The pandemic-induced economic downturn has created huge stresses on owners of both residential and commercial real property. In turn, those stresses have been visited upon the lenders who have financed those properties. Contrary to the beliefs of some borrowers, lenders would much prefer a performing loan to a foreclosure. However, not every workout attempt is successful, and this article provides a refresher on voluntary workouts and foreclosures.
Before beginning workout discussions, lenders should consider entering into a pre-negotiation agreement. These agreements set the ground rules for workout discussions and typically include provisions favorable to lenders, such as the borrower’s acknowledgement and reaffirmation of the debt, waiver of defenses, and release of claims against the lender. In exchange for these concessions, borrowers will often ask the lender to simultaneously enter into a forbearance agreement in which the lender agrees to delay exercise of remedies and postpone or reduce repayment amounts.
If returning the loan to performing status is not possible, lenders should consider voluntary resolutions short of foreclosure. In Minnesota, these resolutions include accepting a deed in lieu of foreclosure or conducting a voluntary foreclosure sale pursuant to Minnesota Statutes Section 582.32. The main benefit to a lender of accepting a “deed in lieu” is obtaining title to the mortgaged property quickly. However, lenders considering a deed in lieu should think carefully about whether they truly wish to own the mortgaged property. In some circumstances, issues associated with the property, such as environmental concerns, make taking title to the collateral less attractive. Before accepting a deed in lieu, lenders and their counsel should also determine whether there are any junior creditors claiming a lien on the mortgaged property. If a foreclosure to remove junior liens will be necessary, a deed in lieu becomes less attractive.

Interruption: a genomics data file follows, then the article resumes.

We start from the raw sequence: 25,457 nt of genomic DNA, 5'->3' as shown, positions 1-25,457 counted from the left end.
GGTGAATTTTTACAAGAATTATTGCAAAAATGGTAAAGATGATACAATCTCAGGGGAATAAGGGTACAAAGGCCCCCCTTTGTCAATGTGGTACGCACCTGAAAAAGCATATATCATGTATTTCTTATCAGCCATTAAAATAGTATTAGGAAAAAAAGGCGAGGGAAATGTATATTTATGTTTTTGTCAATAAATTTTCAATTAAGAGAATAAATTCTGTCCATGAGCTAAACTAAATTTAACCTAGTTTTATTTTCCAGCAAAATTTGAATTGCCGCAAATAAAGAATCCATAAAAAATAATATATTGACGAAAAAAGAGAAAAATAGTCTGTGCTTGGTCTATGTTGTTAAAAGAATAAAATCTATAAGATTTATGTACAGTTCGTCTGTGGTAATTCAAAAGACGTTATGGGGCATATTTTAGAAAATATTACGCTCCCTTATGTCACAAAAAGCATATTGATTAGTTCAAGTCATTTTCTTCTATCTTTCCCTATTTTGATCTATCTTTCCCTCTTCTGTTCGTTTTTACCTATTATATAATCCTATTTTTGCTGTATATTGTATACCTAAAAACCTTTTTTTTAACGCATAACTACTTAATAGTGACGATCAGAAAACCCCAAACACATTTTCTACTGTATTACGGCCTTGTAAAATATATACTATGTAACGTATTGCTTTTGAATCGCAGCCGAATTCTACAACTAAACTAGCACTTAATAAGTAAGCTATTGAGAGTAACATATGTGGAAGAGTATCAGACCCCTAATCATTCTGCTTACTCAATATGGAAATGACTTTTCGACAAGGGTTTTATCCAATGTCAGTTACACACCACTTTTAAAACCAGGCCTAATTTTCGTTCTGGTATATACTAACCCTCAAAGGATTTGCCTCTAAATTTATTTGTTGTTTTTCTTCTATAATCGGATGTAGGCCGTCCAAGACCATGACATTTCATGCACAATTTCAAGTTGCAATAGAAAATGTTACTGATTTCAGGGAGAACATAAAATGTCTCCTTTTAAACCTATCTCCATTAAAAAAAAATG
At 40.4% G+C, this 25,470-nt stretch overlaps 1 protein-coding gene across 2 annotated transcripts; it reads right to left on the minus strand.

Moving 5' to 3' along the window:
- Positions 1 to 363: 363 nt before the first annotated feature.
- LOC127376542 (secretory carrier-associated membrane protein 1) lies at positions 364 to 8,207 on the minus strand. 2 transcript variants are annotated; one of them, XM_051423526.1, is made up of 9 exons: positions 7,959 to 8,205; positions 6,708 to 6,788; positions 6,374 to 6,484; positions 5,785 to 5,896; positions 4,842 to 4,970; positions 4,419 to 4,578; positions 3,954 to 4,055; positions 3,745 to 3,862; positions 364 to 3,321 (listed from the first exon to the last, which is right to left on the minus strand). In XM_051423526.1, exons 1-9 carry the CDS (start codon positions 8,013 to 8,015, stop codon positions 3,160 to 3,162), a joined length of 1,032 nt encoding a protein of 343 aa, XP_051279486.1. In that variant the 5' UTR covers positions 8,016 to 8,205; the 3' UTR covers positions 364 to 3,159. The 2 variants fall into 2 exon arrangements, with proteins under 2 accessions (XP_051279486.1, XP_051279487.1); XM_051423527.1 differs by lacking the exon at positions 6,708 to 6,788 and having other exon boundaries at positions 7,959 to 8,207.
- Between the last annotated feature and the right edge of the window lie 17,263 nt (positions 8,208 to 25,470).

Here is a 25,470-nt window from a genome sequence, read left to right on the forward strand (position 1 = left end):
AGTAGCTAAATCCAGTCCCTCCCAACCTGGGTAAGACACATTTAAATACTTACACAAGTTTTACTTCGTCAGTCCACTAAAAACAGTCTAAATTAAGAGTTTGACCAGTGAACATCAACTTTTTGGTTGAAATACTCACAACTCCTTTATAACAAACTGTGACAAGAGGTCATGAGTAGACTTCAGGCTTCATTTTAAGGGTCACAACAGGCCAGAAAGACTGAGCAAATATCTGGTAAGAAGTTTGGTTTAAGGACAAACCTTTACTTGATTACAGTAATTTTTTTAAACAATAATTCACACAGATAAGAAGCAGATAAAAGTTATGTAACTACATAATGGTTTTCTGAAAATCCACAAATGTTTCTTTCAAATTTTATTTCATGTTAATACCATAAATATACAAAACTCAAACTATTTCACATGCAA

Voluntary foreclosures are available for commercial properties and involve both lender and borrower agreeing to forego certain rights. For instance, the lender agrees to waive a deficiency judgment, and the borrower agrees to waive its rights to “reinstate” the loan by making the missed payments. The main advantages of a voluntary foreclosure are the reduction of the publication period prior to the foreclosure sale from six weeks to four and shortening the redemption period from the typical six months to two.
If a nonvoluntary foreclosure becomes necessary, Minnesota Statutes allow for nonjudicial foreclosure, commonly known as “foreclosure by advertisement,” and judicial foreclosure, commonly known as “foreclosure by action.” Foreclosure by advertisement involves publication of a notice of sale in a legal newspaper followed by a sheriff’s sale. Because it does not involve litigation, foreclosure by advertisement is generally faster and cheaper than foreclosure by action. However, foreclosure by action (which involves litigation in district court) can be necessary if there are defects in the mortgage that preclude foreclosure by advertisement. Further, foreclosure by action is also preferable if there are questions of lien priority, the lender desires a deficiency judgment, or other issues exist that require a judicial stamp of approval before the property is sold at a sheriff’s sale.
Minnesota law provides borrowers with the ability to redeem following the foreclosure sale by paying the amounts bid at the sale, plus interest and costs. Redemption rights apply in both foreclosure by advertisement and foreclosure by action. The most common redemption period is six months. If, however, the property is agricultural or over 40 acres in size, or more than 33 percent of the original loan amount has been paid, the redemption period is extended to 12 months. Lenders faced with a troubled loan have many options available to them, including returning the loan to performing status or, if that is not possible, the lender’s foreclosure options.